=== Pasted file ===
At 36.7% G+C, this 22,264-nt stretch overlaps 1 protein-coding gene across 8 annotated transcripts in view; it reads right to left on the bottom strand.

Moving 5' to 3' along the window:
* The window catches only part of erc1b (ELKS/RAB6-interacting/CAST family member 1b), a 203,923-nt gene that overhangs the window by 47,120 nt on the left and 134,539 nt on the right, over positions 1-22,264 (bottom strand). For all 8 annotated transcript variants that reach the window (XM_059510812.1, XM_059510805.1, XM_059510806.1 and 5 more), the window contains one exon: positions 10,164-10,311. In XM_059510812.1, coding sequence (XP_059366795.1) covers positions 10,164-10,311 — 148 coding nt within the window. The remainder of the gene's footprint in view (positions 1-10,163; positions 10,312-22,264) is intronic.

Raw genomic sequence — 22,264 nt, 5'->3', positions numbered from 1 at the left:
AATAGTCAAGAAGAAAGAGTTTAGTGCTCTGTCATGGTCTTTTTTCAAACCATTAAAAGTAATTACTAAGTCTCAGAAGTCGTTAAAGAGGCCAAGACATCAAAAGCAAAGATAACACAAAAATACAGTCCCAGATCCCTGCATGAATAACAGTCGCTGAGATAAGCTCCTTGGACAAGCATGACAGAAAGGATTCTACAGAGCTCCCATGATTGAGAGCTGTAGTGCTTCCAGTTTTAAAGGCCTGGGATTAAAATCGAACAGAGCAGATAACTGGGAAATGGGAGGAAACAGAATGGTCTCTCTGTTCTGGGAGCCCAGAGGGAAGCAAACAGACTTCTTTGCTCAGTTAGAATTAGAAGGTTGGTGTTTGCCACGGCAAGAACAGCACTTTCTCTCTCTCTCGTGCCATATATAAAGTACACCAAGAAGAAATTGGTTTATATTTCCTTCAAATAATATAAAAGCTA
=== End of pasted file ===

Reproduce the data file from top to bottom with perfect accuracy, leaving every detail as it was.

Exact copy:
At 36.7% G+C, this 22,264-nt stretch overlaps 1 protein-coding gene across 8 annotated transcripts in view; it reads right to left on the bottom strand.

Moving 5' to 3' along the window:
* The window catches only part of erc1b (ELKS/RAB6-interacting/CAST family member 1b), a 203,923-nt gene that overhangs the window by 47,120 nt on the left and 134,539 nt on the right, over positions 1-22,264 (bottom strand). For all 8 annotated transcript variants that reach the window (XM_059510812.1, XM_059510805.1, XM_059510806.1 and 5 more), the window contains one exon: positions 10,164-10,311. In XM_059510812.1, coding sequence (XP_059366795.1) covers positions 10,164-10,311 — 148 coding nt within the window. The remainder of the gene's footprint in view (positions 1-10,163; positions 10,312-22,264) is intronic.

Raw genomic sequence — 22,264 nt, 5'->3', positions numbered from 1 at the left:
AATAGTCAAGAAGAAAGAGTTTAGTGCTCTGTCATGGTCTTTTTTCAAACCATTAAAAGTAATTACTAAGTCTCAGAAGTCGTTAAAGAGGCCAAGACATCAAAAGCAAAGATAACACAAAAATACAGTCCCAGATCCCTGCATGAATAACAGTCGCTGAGATAAGCTCCTTGGACAAGCATGACAGAAAGGATTCTACAGAGCTCCCATGATTGAGAGCTGTAGTGCTTCCAGTTTTAAAGGCCTGGGATTAAAATCGAACAGAGCAGATAACTGGGAAATGGGAGGAAACAGAATGGTCTCTCTGTTCTGGGAGCCCAGAGGGAAGCAAACAGACTTCTTTGCTCAGTTAGAATTAGAAGGTTGGTGTTTGCCACGGCAAGAACAGCACTTTCTCTCTCTCTCGTGCCATATATAAAGTACACCAAGAAGAAATTGGTTTATATTTCCTTCAAATAATATAAAAGCTA